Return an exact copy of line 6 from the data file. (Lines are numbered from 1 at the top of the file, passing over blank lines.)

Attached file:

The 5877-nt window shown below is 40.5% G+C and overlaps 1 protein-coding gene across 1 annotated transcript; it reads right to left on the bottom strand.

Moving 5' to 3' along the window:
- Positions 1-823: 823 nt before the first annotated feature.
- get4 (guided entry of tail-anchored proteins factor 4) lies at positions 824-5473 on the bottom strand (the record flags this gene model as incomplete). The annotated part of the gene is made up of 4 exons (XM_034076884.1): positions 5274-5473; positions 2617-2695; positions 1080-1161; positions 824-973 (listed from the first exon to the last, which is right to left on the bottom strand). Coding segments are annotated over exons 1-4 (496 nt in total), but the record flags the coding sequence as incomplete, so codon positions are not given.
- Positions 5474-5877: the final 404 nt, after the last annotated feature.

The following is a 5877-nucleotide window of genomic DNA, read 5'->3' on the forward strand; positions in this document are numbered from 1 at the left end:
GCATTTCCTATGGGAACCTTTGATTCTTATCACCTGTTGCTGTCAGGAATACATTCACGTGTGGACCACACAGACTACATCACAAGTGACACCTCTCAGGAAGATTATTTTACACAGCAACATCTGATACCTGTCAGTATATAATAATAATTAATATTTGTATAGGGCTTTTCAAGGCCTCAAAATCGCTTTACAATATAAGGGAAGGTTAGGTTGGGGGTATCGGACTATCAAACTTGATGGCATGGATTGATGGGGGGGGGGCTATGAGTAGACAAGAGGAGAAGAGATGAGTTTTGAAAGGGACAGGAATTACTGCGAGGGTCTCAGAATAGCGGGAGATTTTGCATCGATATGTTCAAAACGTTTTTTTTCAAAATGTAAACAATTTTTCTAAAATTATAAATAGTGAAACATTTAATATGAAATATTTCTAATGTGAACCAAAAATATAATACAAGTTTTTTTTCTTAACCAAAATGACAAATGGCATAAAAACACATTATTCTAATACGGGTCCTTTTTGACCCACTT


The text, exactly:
The following is a 5877-nucleotide window of genomic DNA, read 5'->3' on the forward strand; positions in this document are numbered from 1 at the left end: